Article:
In 1994, through the Cooperative Research and Development Agreement (CRADA) between M&M/Mars and the Oak Ridge National Laboratory (ORNL), it was discovered that some high efficiency motors, specifically cost-optimized designs, have unique susceptibilities. When cost-optimized high efficiency motors are used with less than high-quality power, poor motor performance and a shorter motor life can be expected. These results were written and presented by the ORNL at the 1995 national meeting of the Institute for Ammonia Refrigeration Engineers. ORNL wrote a second paper based on laboratory testing results titled “A comparison of two energy efficient motors.” This was a comparison of a premium efficiency motor to a regular (cost-optimized) energy efficiency motor. The results indicated that the premium efficiency motor performed better than a standard energy efficient motor, but it could also be susceptible to power quality problems (Ref. 2).

    Any ac motor operating in a poor power quality environment is susceptible. Increased heat, vibration, and efficiency losses are the results. The long-term effects are a higher operating cost and shorter motor life.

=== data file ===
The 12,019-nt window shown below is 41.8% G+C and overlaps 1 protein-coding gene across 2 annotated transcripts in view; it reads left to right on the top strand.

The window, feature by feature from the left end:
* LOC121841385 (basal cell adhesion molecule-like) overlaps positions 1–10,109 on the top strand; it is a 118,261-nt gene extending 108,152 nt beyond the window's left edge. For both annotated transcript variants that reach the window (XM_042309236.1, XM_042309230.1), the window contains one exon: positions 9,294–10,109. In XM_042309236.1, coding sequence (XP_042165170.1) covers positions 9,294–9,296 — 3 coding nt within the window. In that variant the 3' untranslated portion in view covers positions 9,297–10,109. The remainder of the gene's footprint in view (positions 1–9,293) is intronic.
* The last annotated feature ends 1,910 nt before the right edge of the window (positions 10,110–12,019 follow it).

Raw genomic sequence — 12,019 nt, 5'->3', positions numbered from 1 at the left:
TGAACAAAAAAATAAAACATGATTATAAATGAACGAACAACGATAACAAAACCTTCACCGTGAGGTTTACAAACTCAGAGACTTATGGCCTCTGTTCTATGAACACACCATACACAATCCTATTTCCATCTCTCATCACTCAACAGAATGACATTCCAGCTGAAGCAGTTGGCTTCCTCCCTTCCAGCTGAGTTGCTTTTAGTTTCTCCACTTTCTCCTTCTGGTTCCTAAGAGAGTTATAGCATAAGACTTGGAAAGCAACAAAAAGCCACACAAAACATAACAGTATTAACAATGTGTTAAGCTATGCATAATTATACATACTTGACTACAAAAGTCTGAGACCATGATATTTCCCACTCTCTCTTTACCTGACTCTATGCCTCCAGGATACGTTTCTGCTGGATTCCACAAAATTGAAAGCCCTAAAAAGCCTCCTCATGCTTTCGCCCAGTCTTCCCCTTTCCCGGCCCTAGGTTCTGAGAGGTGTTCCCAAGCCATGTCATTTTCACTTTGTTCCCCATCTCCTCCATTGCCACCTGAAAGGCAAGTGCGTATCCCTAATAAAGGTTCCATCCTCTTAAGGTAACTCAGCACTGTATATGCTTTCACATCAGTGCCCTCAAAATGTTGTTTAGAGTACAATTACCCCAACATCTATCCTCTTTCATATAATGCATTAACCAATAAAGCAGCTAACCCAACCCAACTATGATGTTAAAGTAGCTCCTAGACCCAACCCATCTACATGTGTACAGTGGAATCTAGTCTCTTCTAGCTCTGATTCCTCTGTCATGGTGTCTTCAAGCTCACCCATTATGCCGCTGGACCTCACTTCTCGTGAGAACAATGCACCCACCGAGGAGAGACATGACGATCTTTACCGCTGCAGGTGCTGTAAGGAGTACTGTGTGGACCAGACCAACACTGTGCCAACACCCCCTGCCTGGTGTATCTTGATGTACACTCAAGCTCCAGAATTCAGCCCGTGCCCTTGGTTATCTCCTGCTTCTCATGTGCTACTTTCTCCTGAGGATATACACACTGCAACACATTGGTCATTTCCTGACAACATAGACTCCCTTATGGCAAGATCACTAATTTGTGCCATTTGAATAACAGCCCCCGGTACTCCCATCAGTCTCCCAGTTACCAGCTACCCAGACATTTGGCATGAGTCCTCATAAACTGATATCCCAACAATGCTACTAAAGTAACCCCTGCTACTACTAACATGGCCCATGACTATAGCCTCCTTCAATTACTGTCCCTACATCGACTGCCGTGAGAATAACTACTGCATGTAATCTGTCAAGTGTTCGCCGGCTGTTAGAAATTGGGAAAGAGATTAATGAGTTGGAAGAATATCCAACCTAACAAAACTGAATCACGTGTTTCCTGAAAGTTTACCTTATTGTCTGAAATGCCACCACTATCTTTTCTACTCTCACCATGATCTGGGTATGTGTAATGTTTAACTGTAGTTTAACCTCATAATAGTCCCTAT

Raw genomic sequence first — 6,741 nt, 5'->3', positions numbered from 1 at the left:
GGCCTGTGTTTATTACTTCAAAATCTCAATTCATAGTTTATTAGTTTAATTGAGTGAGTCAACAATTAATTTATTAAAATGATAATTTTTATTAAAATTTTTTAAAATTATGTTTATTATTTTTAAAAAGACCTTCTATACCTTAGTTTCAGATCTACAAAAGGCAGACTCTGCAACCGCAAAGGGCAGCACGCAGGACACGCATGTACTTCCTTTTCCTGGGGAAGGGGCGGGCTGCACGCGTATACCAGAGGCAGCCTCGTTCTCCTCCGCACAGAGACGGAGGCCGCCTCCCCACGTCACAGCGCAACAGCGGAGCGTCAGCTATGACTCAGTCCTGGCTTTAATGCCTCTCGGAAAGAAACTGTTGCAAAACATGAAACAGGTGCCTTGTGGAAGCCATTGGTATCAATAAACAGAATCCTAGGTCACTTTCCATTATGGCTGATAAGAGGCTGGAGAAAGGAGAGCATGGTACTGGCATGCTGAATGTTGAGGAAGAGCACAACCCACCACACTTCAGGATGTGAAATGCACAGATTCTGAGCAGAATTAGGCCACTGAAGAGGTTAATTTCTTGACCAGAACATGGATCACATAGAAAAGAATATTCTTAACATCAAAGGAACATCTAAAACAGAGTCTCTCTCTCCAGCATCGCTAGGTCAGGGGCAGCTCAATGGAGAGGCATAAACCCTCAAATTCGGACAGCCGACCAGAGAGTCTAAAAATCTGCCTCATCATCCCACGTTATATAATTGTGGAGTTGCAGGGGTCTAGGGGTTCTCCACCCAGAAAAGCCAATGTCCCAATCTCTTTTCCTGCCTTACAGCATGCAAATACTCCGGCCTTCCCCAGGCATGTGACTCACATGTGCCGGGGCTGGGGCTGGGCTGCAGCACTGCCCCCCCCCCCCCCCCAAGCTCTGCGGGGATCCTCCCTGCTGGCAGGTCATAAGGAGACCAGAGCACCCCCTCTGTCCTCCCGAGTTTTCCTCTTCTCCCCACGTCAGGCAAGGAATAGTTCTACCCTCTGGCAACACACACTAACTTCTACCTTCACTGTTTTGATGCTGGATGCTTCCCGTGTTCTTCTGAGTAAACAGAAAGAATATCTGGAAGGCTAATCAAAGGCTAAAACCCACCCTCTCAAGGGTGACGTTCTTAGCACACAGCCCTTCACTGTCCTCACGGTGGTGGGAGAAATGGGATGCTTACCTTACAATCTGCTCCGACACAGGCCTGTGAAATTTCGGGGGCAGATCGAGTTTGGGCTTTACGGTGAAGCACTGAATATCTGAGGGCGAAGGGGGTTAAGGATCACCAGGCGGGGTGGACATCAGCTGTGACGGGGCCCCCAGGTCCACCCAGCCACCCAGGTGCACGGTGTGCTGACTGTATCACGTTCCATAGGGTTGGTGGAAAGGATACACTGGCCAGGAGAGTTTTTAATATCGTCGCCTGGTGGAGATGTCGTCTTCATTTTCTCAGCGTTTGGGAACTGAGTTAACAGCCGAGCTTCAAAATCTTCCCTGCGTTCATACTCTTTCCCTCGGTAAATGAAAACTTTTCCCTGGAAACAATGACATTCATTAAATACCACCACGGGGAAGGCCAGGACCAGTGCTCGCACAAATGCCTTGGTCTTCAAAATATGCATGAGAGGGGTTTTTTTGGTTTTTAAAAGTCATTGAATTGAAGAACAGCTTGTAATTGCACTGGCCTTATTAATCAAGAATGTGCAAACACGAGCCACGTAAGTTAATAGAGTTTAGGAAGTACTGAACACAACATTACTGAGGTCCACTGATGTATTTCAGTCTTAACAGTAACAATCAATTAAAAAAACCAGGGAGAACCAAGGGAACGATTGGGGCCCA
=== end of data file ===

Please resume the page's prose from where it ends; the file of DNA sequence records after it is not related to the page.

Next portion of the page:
Power analyzer software

    On July 6, 1998, M&M/Mars Burr Ridge contracted the ORNL to develop advanced software algorithms that would calculate energy losses due to electrical system anomalies. These algorithms take into account measurable quantities such as harmonics, voltage unbalance, and total harmonic distortion (THD). The algorithms calculate the savings in energy and improvement in equipment life that can be achieved if the power anomalies are removed. The resulting Power Analyzer Software (PAS) and intellectual property are the sole property of M&M/Mars.

    The hypothesis surrounding this technology was based on the findings completed in 1995. The goal is to improve the performance and extend the expected life of all electrically driven machines in the facility. A machine is expected to operate more efficiently and consume less electrical energy.

    PAS accomplishes this analysis through five steps:

    The three phases of raw voltage and current waveforms are captured simultaneously on a motor circuit, motor control center (MCC), distribution feeder, or main.

    The waveform data is exported in a comma separated variable (CSV) format to a spreadsheet template. The template is used to organize the data for import into PAS.

    The algorithms in PAS process this data to display the quantity of electrical losses in terms of total unbalanced power distortion (TUPD) and kW.

    PAS provides a process for building a motor model based on motor nameplate information.